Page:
Through the image analysis and field survey, 2194 co-seismic landslides were identified covering area of 20.75 m2 to 95,029 m2 (average 3983 m2). In this study, a landslide initiation area was considered as a landslide point to prepare inventory data. Petschko et al. [45] employed a different landslide inventory sampling strategy, i.e., point inventory and polygon inventory, and they observed only small differences in the predictive capability of the model.
In this study, the data set of identified landslide was randomly split into two subsets: (i) the training data (1536 items; ~70%); and (ii) model validation data (658 items; ~30%), as shown in Figure 4. To ensemble with RF, the model needs landslide and non-landslide areas. Therefore, landslide initiation points were assigned a value of “1” and remaining pixels were assigned a value of 0.

3.2. Landslide Causative Factors

In this study, 11 causative factors (CFs) were collected from various sources and grouped into four types: seismic, geologic, topographic, and hydrologic as shown in Table 1. Several studies [2,3,4,5,43] have shown that these CFs are important in landslide analyses, and they are used to prepare landslide susceptibility maps, as shown in Table S1.
A digital elevation model (DEM) for the study area was generated from topographic maps at a scale of 1:25,000. The DEM resolution is 30 m × 30 m, and based on the DEM, all other CFs were rasterized for further analysis.
Peak ground acceleration (PGA), epicenter proximity, and seismic fault proximity were selected as seismic parameters for statistical analysis of the co-seismic landslides. Co-seismic landslides are triggered by strong ground-shaking acting on a rock mass. The strength of the ground-shaking can be calculated from the maximum acceleration, i.e., PGA, which is used to represent the seismic hazard scenario [46]. The PGA data of the Gorkha earthquake were obtained from the US Geological Survey (USGS 2015), and ranged from <0.24 to >0.68 g, as presented in Figure 5a. According to the USGS, the PGA map comprised eight classes: <0.24 g, 0.24–0.28 g, 0.28–0.36 g, 0.36–0.44 g, 0.44–0.52 g, 0.52–0.60 g, 0.60–0.68 g, and >0.68 g. In general, there is greater vibration near the epicenter, where many of the co-seismic landslides therefore occur. In this study, 133 epicenters were located using the locations of aftershocks >4 (Mb), published by the USGS (http://earthquake.usgs.gov). From these epicenters, an epicenter proximity map was prepared using the Euclidean distance function, comprising five classes: <2 km, 2–4 km, 4–6 km, 6–10 km, and >10 km, as shown in Figure 5b. A natural break method [47] was employed to classify the epicenter proximity. This is a data clustering method designed to determine the best arrangement of values in different classes [48]. The strength of rock mass decreases in the proximity of active faults, weakening the hillslope and leading to further instability [49]. A fault map was extracted from a geological map prepared by Dhital [39]. To determine the proximity of the faults, the Euclidean distance function was used and classified using the natural break scheme as: <2.5 km, 2.5–6.1 km, 6.1–10 km, 10–14.3 km, 14.3–18.8 km, 18.8–22.9 km, 22.9–27.1 km, and >27.1 km, as shown in Figure 5c.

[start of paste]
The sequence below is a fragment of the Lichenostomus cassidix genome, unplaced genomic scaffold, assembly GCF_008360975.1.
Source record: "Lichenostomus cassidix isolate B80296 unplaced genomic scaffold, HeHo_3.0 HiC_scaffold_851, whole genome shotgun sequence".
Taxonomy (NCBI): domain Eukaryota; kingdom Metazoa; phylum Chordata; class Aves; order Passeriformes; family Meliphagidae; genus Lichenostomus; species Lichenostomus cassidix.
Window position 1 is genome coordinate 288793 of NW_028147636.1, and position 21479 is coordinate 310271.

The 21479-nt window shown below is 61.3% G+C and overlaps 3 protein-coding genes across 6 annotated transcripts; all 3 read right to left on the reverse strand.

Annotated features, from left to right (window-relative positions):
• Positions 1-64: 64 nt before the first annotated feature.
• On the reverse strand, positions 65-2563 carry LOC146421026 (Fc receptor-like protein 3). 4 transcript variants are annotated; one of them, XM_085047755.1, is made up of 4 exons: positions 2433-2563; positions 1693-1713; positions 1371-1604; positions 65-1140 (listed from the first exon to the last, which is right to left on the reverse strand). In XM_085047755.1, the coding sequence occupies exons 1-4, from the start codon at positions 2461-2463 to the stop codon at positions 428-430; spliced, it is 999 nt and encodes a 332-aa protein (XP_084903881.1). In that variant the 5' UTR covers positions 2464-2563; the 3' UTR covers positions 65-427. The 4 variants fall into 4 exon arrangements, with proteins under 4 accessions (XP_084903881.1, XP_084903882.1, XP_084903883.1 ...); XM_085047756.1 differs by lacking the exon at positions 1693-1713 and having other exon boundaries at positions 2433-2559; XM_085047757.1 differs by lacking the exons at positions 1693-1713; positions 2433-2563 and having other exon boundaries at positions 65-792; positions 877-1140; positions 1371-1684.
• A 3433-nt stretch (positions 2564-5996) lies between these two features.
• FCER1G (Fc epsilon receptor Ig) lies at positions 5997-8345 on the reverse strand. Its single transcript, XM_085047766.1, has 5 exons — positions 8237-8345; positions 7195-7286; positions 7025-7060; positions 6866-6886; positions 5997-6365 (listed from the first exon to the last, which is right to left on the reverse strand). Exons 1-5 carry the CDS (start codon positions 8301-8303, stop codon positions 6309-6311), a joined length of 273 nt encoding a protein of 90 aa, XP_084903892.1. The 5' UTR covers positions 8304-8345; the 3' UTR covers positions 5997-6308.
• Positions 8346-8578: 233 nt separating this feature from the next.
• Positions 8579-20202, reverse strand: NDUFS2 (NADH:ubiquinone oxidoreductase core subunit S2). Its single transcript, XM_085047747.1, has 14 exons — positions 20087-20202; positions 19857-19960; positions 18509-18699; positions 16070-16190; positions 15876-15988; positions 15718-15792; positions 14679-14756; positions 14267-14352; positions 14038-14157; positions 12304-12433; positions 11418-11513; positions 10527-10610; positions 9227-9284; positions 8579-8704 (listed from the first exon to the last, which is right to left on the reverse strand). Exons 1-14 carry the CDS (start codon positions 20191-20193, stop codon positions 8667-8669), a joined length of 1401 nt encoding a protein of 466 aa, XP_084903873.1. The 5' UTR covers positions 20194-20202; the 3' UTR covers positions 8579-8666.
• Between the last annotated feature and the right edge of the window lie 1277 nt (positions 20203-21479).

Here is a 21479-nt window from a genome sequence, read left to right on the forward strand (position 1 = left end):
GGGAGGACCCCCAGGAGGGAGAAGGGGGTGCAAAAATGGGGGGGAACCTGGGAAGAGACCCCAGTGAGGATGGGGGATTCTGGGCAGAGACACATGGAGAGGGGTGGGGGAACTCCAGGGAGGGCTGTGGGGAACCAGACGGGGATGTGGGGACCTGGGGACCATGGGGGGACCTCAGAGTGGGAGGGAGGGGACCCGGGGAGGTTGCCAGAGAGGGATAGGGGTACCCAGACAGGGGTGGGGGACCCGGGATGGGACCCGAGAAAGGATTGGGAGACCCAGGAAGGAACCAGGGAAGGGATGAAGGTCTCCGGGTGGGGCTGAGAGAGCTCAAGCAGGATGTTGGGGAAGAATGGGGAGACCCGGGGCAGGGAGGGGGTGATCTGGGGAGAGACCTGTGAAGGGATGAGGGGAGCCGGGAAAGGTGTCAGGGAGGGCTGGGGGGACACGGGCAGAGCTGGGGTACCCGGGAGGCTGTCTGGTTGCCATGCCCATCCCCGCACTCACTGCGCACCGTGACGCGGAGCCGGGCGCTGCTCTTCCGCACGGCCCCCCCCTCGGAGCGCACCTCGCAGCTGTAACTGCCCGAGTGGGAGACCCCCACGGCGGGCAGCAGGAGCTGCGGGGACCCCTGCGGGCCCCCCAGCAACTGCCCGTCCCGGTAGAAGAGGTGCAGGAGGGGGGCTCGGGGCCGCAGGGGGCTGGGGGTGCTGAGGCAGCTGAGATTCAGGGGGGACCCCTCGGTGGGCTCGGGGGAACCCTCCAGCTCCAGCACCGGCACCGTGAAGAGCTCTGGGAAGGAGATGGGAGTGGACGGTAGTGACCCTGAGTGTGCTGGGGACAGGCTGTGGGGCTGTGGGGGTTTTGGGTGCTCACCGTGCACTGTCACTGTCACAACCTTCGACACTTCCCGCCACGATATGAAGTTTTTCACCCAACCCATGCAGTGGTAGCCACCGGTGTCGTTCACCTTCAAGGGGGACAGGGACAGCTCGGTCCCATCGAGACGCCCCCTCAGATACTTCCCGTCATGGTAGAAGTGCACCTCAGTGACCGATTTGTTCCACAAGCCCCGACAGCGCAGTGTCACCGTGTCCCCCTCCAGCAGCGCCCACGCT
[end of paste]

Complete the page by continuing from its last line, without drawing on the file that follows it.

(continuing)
Geology strongly affects the distribution of landslides. It is widely recognized that geological parameters greatly influence the occurrence of landslides, because different lithological units have varying physical properties, leading to variations in the permeability and strength of rocks and soils [50]. In this study, the lithological layers were extracted by modifying geological maps of Nepal [39]. The data were divided into 13 lithological units, as depicted in Figure 6.
The spatial distribution of topographic attributes, including elevation, slope, curvature, and internal relief, was extracted using GIS. Although there is no direct relationship between elevation and landslide occurrence, research has shown an increase in landslide occurrence at higher elevation [51]. In Sindhupalchowk district, the elevation ranged from 750 m to 5013 m asl. The elevation was divided into 10 classes using the natural break algorithm in the GIS, i.e.,: <1281 m, 1281–1755 m, 1755–2254 m, 2254–3302 m, 3302–3850 m, 3850–4424 m, 4424–4973 m, 4973–5621 m, 5621–6968 m, and >6968 m asl (Figure 7a). The terrain slope calculates the gradient at any pixel on the surface which was derived from the first derivative function of the DEM. In this area, slope ranges from 0 to 71.2°. For analysis, the slope data were divided into five classes: <16°, 16–26.5°, 26.5–35.9°, 35.9–45.8°, and >45.8° using the natural break algorithm (Figure 7b). Another important CF is plan curvature, which measures the rate of change of terrain aspect angle measured in the horizontal plane. This can be used to differentiate between ridges and valleys. Plan curvature was calculated from a second-order derivative of the DEM. It was divided into concave, straight slope (plan slope), and convex, as shown in Figure 7c. Internal relief is defined as the elevation differences within a unit area, and was computed as the difference between the maximum and minimum altitudes per 900 m2. Internal relief shows the topographic breakage regarding slope and provides an indication of the potential energy available for mass wasting and soil erosion. Internal relief was divided into five classes: <47 m, 47–74 m, 74–104.7 m, 104.7–149.8 m, and >149.8 m (Figure 7d).